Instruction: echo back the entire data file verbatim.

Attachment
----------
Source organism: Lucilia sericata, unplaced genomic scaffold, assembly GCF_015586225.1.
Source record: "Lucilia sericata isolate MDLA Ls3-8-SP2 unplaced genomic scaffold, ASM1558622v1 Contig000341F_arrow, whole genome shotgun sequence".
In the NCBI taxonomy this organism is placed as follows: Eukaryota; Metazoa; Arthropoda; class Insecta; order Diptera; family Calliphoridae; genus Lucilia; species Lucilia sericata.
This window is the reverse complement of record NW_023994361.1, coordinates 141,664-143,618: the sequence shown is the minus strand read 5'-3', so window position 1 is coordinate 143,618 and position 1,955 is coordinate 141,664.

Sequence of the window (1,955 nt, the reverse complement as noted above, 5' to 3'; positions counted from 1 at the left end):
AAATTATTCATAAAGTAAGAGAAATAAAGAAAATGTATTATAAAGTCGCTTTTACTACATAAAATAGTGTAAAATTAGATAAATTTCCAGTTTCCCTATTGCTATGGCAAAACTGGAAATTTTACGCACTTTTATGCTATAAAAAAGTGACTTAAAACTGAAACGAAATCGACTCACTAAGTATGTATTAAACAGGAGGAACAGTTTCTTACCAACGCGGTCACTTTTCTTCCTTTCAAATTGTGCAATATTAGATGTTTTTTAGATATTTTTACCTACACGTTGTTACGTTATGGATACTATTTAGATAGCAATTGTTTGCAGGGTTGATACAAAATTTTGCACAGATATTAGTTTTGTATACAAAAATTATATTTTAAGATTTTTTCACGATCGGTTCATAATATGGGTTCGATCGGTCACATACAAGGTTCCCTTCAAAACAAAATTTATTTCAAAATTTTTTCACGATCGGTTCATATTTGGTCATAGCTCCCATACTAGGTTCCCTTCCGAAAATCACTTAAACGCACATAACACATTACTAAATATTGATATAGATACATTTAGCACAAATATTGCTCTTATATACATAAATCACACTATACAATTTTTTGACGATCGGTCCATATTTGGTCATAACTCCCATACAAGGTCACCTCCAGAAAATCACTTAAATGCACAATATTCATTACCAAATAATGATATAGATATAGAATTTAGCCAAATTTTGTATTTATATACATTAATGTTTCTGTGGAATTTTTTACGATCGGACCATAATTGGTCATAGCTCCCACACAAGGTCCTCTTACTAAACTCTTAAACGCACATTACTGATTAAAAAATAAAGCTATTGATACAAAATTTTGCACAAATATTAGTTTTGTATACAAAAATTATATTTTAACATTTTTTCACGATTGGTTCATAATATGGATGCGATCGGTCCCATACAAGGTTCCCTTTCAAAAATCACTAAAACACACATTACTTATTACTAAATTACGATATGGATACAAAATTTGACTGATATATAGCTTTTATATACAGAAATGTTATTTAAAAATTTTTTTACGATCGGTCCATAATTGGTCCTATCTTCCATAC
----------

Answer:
Source organism: Lucilia sericata, unplaced genomic scaffold, assembly GCF_015586225.1.
Source record: "Lucilia sericata isolate MDLA Ls3-8-SP2 unplaced genomic scaffold, ASM1558622v1 Contig000341F_arrow, whole genome shotgun sequence".
In the NCBI taxonomy this organism is placed as follows: Eukaryota; Metazoa; Arthropoda; class Insecta; order Diptera; family Calliphoridae; genus Lucilia; species Lucilia sericata.
This window is the reverse complement of record NW_023994361.1, coordinates 141,664-143,618: the sequence shown is the minus strand read 5'-3', so window position 1 is coordinate 143,618 and position 1,955 is coordinate 141,664.

Sequence of the window (1,955 nt, the reverse complement as noted above, 5' to 3'; positions counted from 1 at the left end):
AAATTATTCATAAAGTAAGAGAAATAAAGAAAATGTATTATAAAGTCGCTTTTACTACATAAAATAGTGTAAAATTAGATAAATTTCCAGTTTCCCTATTGCTATGGCAAAACTGGAAATTTTACGCACTTTTATGCTATAAAAAAGTGACTTAAAACTGAAACGAAATCGACTCACTAAGTATGTATTAAACAGGAGGAACAGTTTCTTACCAACGCGGTCACTTTTCTTCCTTTCAAATTGTGCAATATTAGATGTTTTTTAGATATTTTTACCTACACGTTGTTACGTTATGGATACTATTTAGATAGCAATTGTTTGCAGGGTTGATACAAAATTTTGCACAGATATTAGTTTTGTATACAAAAATTATATTTTAAGATTTTTTCACGATCGGTTCATAATATGGGTTCGATCGGTCACATACAAGGTTCCCTTCAAAACAAAATTTATTTCAAAATTTTTTCACGATCGGTTCATATTTGGTCATAGCTCCCATACTAGGTTCCCTTCCGAAAATCACTTAAACGCACATAACACATTACTAAATATTGATATAGATACATTTAGCACAAATATTGCTCTTATATACATAAATCACACTATACAATTTTTTGACGATCGGTCCATATTTGGTCATAACTCCCATACAAGGTCACCTCCAGAAAATCACTTAAATGCACAATATTCATTACCAAATAATGATATAGATATAGAATTTAGCCAAATTTTGTATTTATATACATTAATGTTTCTGTGGAATTTTTTACGATCGGACCATAATTGGTCATAGCTCCCACACAAGGTCCTCTTACTAAACTCTTAAACGCACATTACTGATTAAAAAATAAAGCTATTGATACAAAATTTTGCACAAATATTAGTTTTGTATACAAAAATTATATTTTAACATTTTTTCACGATTGGTTCATAATATGGATGCGATCGGTCCCATACAAGGTTCCCTTTCAAAAATCACTAAAACACACATTACTTATTACTAAATTACGATATGGATACAAAATTTGACTGATATATAGCTTTTATATACAGAAATGTTATTTAAAAATTTTTTTACGATCGGTCCATAATTGGTCCTATCTTCCATAC